Gothic Terror, Gothic Horror

Gothic writers from Ann Radcliffe to Stephen King have differentiated terror and horror: the former is intellectual, imminent, and escapable; the latter, visceral, immediate, and unavoidable. Terror excites the mind, while horror convulses the body. Terror elevates, while horror debases. The oppositional yet mutually constitutive relationship between Radcliffean terror and Lewisite horror joins a constellation of unstable binaries, including mind/body, high/low, and feminine/masculine, which have proven valuable for producers and consumers of the Gothic since the eighteenth century. Today, they offer us a potent theoretical framework within which to engage not only classical Gothic texts, but also contemporary ones ranging from political propaganda to body horror. With a focus at once sharp and wide, Gothic Terror, Gothic Horror will stimulate an eclectic and inclusive conversation about the essence of the Gothic.

We invite the submission of abstracts that explore the theme of Gothic Terror, Gothic Horror. We welcome proposed panels of three related papers. Since this IGA conference is the first to be held in the United States, we encourage proposals that consider the theme in relation to the American Gothic.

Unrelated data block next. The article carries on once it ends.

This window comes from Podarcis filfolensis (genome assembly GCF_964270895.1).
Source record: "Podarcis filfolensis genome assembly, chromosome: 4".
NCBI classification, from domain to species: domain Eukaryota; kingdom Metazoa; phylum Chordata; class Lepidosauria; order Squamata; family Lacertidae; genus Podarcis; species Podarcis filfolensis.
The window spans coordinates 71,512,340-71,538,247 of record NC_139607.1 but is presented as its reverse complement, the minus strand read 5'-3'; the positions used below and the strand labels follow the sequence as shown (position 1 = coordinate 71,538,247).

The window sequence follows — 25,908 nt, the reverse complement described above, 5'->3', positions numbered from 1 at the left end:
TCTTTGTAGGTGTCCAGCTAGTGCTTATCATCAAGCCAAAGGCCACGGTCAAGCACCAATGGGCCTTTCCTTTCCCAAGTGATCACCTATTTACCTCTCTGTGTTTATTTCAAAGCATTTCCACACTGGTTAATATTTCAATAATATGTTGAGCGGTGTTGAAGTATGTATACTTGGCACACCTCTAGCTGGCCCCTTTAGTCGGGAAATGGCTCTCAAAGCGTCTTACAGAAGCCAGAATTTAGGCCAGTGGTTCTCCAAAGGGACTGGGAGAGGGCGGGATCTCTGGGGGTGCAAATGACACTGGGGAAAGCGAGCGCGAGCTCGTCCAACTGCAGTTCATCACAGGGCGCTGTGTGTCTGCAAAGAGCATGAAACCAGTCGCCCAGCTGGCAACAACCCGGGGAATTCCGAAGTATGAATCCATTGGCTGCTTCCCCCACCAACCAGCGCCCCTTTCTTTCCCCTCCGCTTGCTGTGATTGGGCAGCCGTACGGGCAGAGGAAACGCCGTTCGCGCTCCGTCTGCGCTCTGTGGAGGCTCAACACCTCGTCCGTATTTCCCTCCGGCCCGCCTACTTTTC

Topics may include—but are by no means limited to—the following.

  • Conceptual and creative distinctions and intersections between terror and horror across time periods, genres, geographies, media, etc.
  • Stimulating terror and horror in audiences
  • Masculine and feminine Gothic
  • Mind and body in the Gothic
  • Gothic propaganda
  • High and low Gothic
  • “On the Supernatural in Poetry,” Danse Macabre, and other critical approaches to terror and horror
  • Body horror
  • Terror and terrorism
  • Gothic subjectivity and objectivity
  • Torture porn
  • Ann Radcliffe and Matthew Lewis
  • Terror, horror, and the uncanny
  • Gothic veiling and unveiling
  • The Gothic sublime
  • Eco-Horror and Eco-Terror
  • Queering Terror and Horror
  • Deconstructing the Gothic

Please submit a 250-word abstract by January 31, 2019 to, including your name, a short biography, affiliation (if any), and contact details.